After more than two years of the Covid-19 pandemic, it can be hard to quantify the ways in which we have changed. Our pandemic coverage helps us understand the industry impact, and it seems unlikely that any of our content has been untouched by the unique circumstances that have taken root since the start of 2020.

But so much of that change has occurred at a human level, where many of the lessons emerge from the various conversations and anecdotes that underpin our stories and events. To better showcase these learnings, and provide a measure of insight into how the global PR industry is responding to such a transformative era, this series asks people what they have learned, according to three specific areas.

In the latest installment in our series, we hear from Hope&Glory co-founder and chief client officer Jo Carr, who shares her lessons on 

Three things I've learned... 

A lasting lesson from the pandemic and beyond is that you can never over-communicate.  We tell our clients that a message needs to be heard multiple times before it will land, yet still fail to heed that advice when leading our own agencies and teams. At the start of the pandemic, I penned an email to the team each morning; 18 months later, I was still sending that morning missive. The lesson: don’t underestimate the need for reassurance in tough times and remember to make what’s implicit, explicit.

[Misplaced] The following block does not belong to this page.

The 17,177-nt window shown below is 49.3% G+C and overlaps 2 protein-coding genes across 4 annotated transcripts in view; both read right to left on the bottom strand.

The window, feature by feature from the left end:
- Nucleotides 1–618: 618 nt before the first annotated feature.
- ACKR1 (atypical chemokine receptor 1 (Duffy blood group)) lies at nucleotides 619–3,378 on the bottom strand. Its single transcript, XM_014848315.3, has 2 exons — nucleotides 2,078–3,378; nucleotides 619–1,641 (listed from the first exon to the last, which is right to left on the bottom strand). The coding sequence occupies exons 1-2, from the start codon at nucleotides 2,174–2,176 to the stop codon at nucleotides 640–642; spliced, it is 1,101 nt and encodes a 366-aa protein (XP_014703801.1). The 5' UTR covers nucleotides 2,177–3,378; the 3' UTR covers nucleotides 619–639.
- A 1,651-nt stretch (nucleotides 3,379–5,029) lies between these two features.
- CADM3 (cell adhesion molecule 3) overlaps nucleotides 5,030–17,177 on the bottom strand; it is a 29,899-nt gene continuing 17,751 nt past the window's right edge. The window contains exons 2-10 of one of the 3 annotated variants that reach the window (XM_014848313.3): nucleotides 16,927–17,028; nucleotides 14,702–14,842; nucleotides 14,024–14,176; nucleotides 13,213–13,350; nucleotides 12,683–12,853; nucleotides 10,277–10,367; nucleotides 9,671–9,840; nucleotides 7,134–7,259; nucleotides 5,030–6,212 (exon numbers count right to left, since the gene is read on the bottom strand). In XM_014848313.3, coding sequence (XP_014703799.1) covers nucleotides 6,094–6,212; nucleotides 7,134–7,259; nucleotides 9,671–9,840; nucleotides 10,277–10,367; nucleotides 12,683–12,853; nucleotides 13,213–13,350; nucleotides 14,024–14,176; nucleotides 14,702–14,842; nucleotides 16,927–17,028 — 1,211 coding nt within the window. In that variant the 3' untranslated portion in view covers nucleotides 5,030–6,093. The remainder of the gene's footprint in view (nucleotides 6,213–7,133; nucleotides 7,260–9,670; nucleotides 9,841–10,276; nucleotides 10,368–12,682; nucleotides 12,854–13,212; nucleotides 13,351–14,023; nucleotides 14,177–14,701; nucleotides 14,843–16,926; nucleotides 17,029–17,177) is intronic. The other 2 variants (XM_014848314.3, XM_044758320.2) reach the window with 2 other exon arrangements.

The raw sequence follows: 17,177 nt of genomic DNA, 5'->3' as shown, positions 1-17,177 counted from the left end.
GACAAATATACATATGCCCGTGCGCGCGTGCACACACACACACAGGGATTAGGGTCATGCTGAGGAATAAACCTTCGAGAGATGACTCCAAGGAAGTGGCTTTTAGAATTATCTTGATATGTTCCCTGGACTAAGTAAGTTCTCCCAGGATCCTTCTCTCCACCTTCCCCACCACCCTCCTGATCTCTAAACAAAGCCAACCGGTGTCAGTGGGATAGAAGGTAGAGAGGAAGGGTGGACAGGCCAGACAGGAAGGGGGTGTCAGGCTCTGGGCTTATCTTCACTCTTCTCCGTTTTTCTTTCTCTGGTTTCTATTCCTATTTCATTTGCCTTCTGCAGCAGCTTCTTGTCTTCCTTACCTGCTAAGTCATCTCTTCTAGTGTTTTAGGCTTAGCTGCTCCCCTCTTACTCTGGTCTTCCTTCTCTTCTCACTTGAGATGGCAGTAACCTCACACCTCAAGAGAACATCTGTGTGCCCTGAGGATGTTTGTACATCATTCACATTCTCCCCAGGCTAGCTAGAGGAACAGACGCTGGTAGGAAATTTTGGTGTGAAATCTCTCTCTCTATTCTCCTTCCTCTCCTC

What’s been interesting about the past two years is the rise in power of the corporate affairs team in-house. The pandemic hit and the juggernaut that is the marketing department couldn’t turn around fast enough. It was the communications experts who could react quickly, spot opportunities and help their businesses tell compelling stories that resonated. I love that. It’s now our job as agencies to help our clients retain that seat at the top table through a steady flow of inspiring and impactful ideas that help them continue to cut through.

It’s no secret that I struggle with ambiguity. I’m always happier when things are clear-cut.  This extends into my personal life – a desire for order over chaos and wanting a high degree of control. So, I’m especially proud that in the past two years we’ve managed to travel to several interesting places as a family despite uncertain times. I parked the nagging doubts about what could derail our travel plans, leant into the uncomfortable and hoped that fortune would favour the brave. It did. And as a result, we pulled off some brilliant and memorable family adventures.

If you'd like to share your three lessons, please let us know.